Edwin Harrison’s alarm sounded at 4 a.m. By 4 p.m., the maroon-clad Ashland Blazer graduate could be seen with gloves, a mask and a bottle of cleaner at Boyd County Middle School.

The COVID-19 pandemic wiped out the last portion of his senior year. It completely altered Election Day as well.

“It’s certainly unique,” Harrison said.

Harrison was one of a number of poll workers who kept voting operations running smoothly throughout northeastern Kentucky on Tuesday.


Harrison was a rookie among a group of workers who’d logged a wide-ranging deal of experience at the polls.

John Mulvaney, Harrison’s AP government teacher at Ashland, offered extra credit for students who performed civic duties last semester. It got Harrison to thinking about the primary election originally scheduled for May 19.

The novel coronavirus changed that date to June 23.

“I thought this would be a great opportunity, and to learn more about the voting process,” Harrison said.

Harrison didn’t have the tag of judge, clerk or sheriff just yet, but he plans to do this again in the future.

“I was taught most of this in my AP class, but seeing it in action, and seeing people react to it was valuable for me,” he said.

Brenda Deskins, a sheriff, typically works at Hager Elementary, but this election featured just three polling stations in Boyd County — Boyd Middle, Poage Elementary and the Catlettsburg Senior Center.

“My Democratic representative called me early (one day) and I asked me if I would go to Boyd Middle School,” Deskins recalled, speaking behind a face shield.

Deskins said she initially didn’t plan to work, even after nearly two decades of doing so, if Debbie Jones halted her stint as Boyd County Clerk. Although Jones retired on April 1, Deskins decided to stick with it.

“Because I felt like it was my honor and duty to serve,” she said.

Deskins would’ve preferred more training for her and others, but she managed to handle her duties on Tuesday.

For Melissa Salyers, “The main difference I have seen today is that a lot of people are bringing in the absentee ballots they requested. But they are choosing today to vote in person, and that has been a little different than previous election nights.”

Salyers, who worked Tuesday at the senior center, said circumstances have made it a little harder for her to do her job.

“We have all the ballots here for all the different precincts,” Salyers said. “As we check voters in, we have to search these to make sure the voter gets the proper ballot. That has made it different, but I wouldn’t say too much harder.”

Salyers said the training was a little different, especially with the addition of the ePoll books.

“It (the ePoll) checks everyone in much faster, and we don’t have to go searching through books to find them. We just scan their license or search for their name, and it brings up their information. It will tell us if they have already voted, if they have moved, and all the information that is available. It has made it a lot easier. And this was an added part of the training this year.”

Salyers said the new ePoll has made things much easier, including being far easier to clean between voters than a regular book would have been.  

With regards to health safety, Salyers said all of the poll workers are wearing PPE including masks, face shields and gloves, to keep both themselves and voters safe.

“It all is very clean and very safe,” Salyers said.

On a personal note, Salyers said she was working the polls because she believes in the right of voters to come in and cast their votes in person.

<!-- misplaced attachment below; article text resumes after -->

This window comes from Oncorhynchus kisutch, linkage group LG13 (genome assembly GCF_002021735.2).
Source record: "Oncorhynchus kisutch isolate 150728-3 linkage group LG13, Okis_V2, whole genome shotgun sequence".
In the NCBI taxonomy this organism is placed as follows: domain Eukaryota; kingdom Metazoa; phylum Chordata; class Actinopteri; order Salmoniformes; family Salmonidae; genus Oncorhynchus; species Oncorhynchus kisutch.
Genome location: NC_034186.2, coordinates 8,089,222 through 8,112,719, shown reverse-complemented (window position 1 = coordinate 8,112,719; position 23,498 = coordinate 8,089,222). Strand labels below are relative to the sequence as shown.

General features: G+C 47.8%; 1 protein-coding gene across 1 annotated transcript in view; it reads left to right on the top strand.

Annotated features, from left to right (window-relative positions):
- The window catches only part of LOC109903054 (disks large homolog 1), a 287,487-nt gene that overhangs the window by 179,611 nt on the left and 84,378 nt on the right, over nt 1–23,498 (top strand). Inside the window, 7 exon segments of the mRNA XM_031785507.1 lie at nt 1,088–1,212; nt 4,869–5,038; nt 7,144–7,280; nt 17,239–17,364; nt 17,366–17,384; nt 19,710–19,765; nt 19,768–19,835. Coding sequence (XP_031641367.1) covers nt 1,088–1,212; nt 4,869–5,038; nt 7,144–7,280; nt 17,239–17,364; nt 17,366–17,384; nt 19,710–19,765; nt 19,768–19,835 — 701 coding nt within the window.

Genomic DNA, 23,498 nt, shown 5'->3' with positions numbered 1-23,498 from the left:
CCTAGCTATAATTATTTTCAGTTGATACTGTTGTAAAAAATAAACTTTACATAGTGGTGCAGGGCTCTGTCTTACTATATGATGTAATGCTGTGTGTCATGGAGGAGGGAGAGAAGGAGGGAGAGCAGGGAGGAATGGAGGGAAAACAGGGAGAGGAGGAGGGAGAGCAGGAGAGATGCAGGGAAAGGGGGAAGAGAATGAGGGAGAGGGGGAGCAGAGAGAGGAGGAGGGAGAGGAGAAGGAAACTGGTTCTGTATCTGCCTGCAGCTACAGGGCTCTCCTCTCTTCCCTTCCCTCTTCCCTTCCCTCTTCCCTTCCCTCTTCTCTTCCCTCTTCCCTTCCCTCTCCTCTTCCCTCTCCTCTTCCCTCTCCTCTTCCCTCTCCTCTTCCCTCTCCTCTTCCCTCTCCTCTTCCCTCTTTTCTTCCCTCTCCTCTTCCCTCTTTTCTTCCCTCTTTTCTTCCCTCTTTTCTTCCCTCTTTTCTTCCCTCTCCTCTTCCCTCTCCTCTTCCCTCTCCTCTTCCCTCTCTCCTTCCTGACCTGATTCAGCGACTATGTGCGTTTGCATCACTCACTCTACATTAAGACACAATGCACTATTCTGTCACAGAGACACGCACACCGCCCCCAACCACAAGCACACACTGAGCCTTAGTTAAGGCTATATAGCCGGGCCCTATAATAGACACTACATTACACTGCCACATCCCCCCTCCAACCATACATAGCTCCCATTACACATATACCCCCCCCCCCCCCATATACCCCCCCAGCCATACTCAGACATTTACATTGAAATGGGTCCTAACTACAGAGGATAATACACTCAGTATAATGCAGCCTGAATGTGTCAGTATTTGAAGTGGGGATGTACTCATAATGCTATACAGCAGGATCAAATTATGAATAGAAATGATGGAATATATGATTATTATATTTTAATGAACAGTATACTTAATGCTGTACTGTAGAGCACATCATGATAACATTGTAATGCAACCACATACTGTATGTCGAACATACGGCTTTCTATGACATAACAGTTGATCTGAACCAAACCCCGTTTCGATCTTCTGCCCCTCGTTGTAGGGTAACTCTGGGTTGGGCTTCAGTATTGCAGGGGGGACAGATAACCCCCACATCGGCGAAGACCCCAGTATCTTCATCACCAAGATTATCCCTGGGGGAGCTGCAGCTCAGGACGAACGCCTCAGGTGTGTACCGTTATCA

“And I wanted to make sure every voter had that right. It’s the way I cast my vote. And I don’t think the fear of a virus should prevent people from doing that. We have taken every precaution possible to make sure voters are safe,” Salyers said.


Poll workers weren't allowed to speak to the media in Greenup County, but County Clerk Pat Hieneman advised the primary went smoothly at the two polling stations.

“It went a lot smoother than in the last few weeks, where we were getting mail-in ballots out and receiving them,” she said. “It wasn't too bad.”

Noting the usual rush prior to typical work hours and afterward, Hieneman said she didn't receive any reports of major problems. At around 5 p.m, The Daily Independent observed a queue from the polling entrance at the old Raceland High gymnasium into the parking lot. It appeared to take a voter about five minutes to enter the polling station doors.  

Army National Guard soliders from Olive Hill were posted at each station. Heineman stated they were posted to help enforce social distancing and sanitize the polling stations.

“We asked for their help after the state election board said they'd be available for us,” she said.

Masks and gloves were also provided at the entrance for each polling station for voters to use if they were so inclined.


Workers wore masks or face shields the county provided.

One East Carter Middle School worker, Debi Barnhill, spent much of her 12 hours disinfecting pens. “They made one of us a sanitizer,” she said.

Voters registered by presenting identification to clerks, who scanned bar codes into an iPad, and signed with their fingers. Janie Moore, who worked her first election at ECMS, saw some mild consternation over index-digit signatures.

“A lot of people complained about that,” Moore said. “One person said, 'Well, I don't think that's sanitary.' We do clean the screens; we’re doing the best we can.”

Moore wanted to work last November's gubernatorial election. Tuesday, she broke out some tonsorial humor.

“But this year, even with this gray hair, I’m one of the younger people among the poll workers,” Moore said.

Henry Culvyhouse, Charles Romans, Ray Schaefer and Aaron Snyder contributed to this story.

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